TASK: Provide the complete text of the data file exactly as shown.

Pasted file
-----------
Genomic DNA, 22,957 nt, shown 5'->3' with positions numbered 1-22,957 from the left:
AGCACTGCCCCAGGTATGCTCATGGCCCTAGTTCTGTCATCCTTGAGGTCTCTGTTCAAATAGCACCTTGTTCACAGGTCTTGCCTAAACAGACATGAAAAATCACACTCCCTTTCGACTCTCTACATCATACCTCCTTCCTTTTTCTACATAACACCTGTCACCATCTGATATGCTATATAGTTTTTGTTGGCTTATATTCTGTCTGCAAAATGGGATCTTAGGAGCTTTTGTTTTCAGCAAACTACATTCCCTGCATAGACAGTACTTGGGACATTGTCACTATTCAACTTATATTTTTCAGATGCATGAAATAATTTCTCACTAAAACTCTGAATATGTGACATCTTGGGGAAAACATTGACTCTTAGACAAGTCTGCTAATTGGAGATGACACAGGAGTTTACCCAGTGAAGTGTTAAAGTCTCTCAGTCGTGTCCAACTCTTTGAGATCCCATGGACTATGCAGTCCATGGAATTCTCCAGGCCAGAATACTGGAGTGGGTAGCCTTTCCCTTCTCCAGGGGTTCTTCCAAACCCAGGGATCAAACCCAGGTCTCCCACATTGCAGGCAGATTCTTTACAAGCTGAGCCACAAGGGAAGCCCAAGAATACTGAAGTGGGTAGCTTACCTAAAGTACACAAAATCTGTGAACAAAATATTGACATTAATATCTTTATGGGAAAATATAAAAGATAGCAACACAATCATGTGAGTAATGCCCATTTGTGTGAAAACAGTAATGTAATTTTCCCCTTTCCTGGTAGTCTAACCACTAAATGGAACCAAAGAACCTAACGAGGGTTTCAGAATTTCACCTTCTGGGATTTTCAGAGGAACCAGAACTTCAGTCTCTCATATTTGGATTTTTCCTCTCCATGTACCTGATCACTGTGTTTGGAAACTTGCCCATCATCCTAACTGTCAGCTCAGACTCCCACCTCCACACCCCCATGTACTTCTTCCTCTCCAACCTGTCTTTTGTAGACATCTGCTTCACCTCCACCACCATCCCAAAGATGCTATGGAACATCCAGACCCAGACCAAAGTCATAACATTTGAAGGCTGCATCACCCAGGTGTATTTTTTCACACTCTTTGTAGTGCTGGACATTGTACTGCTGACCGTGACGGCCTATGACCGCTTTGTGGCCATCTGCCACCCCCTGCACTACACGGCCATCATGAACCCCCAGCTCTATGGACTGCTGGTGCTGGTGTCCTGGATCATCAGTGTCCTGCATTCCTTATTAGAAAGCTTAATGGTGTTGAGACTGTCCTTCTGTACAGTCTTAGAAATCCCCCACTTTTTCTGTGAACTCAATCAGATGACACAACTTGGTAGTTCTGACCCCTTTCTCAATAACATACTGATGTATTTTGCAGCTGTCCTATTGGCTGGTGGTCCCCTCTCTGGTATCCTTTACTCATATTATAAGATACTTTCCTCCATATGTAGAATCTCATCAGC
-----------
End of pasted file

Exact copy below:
Genomic DNA, 22,957 nt, shown 5'->3' with positions numbered 1-22,957 from the left:
AGCACTGCCCCAGGTATGCTCATGGCCCTAGTTCTGTCATCCTTGAGGTCTCTGTTCAAATAGCACCTTGTTCACAGGTCTTGCCTAAACAGACATGAAAAATCACACTCCCTTTCGACTCTCTACATCATACCTCCTTCCTTTTTCTACATAACACCTGTCACCATCTGATATGCTATATAGTTTTTGTTGGCTTATATTCTGTCTGCAAAATGGGATCTTAGGAGCTTTTGTTTTCAGCAAACTACATTCCCTGCATAGACAGTACTTGGGACATTGTCACTATTCAACTTATATTTTTCAGATGCATGAAATAATTTCTCACTAAAACTCTGAATATGTGACATCTTGGGGAAAACATTGACTCTTAGACAAGTCTGCTAATTGGAGATGACACAGGAGTTTACCCAGTGAAGTGTTAAAGTCTCTCAGTCGTGTCCAACTCTTTGAGATCCCATGGACTATGCAGTCCATGGAATTCTCCAGGCCAGAATACTGGAGTGGGTAGCCTTTCCCTTCTCCAGGGGTTCTTCCAAACCCAGGGATCAAACCCAGGTCTCCCACATTGCAGGCAGATTCTTTACAAGCTGAGCCACAAGGGAAGCCCAAGAATACTGAAGTGGGTAGCTTACCTAAAGTACACAAAATCTGTGAACAAAATATTGACATTAATATCTTTATGGGAAAATATAAAAGATAGCAACACAATCATGTGAGTAATGCCCATTTGTGTGAAAACAGTAATGTAATTTTCCCCTTTCCTGGTAGTCTAACCACTAAATGGAACCAAAGAACCTAACGAGGGTTTCAGAATTTCACCTTCTGGGATTTTCAGAGGAACCAGAACTTCAGTCTCTCATATTTGGATTTTTCCTCTCCATGTACCTGATCACTGTGTTTGGAAACTTGCCCATCATCCTAACTGTCAGCTCAGACTCCCACCTCCACACCCCCATGTACTTCTTCCTCTCCAACCTGTCTTTTGTAGACATCTGCTTCACCTCCACCACCATCCCAAAGATGCTATGGAACATCCAGACCCAGACCAAAGTCATAACATTTGAAGGCTGCATCACCCAGGTGTATTTTTTCACACTCTTTGTAGTGCTGGACATTGTACTGCTGACCGTGACGGCCTATGACCGCTTTGTGGCCATCTGCCACCCCCTGCACTACACGGCCATCATGAACCCCCAGCTCTATGGACTGCTGGTGCTGGTGTCCTGGATCATCAGTGTCCTGCATTCCTTATTAGAAAGCTTAATGGTGTTGAGACTGTCCTTCTGTACAGTCTTAGAAATCCCCCACTTTTTCTGTGAACTCAATCAGATGACACAACTTGGTAGTTCTGACCCCTTTCTCAATAACATACTGATGTATTTTGCAGCTGTCCTATTGGCTGGTGGTCCCCTCTCTGGTATCCTTTACTCATATTATAAGATACTTTCCTCCATATGTAGAATCTCATCAGC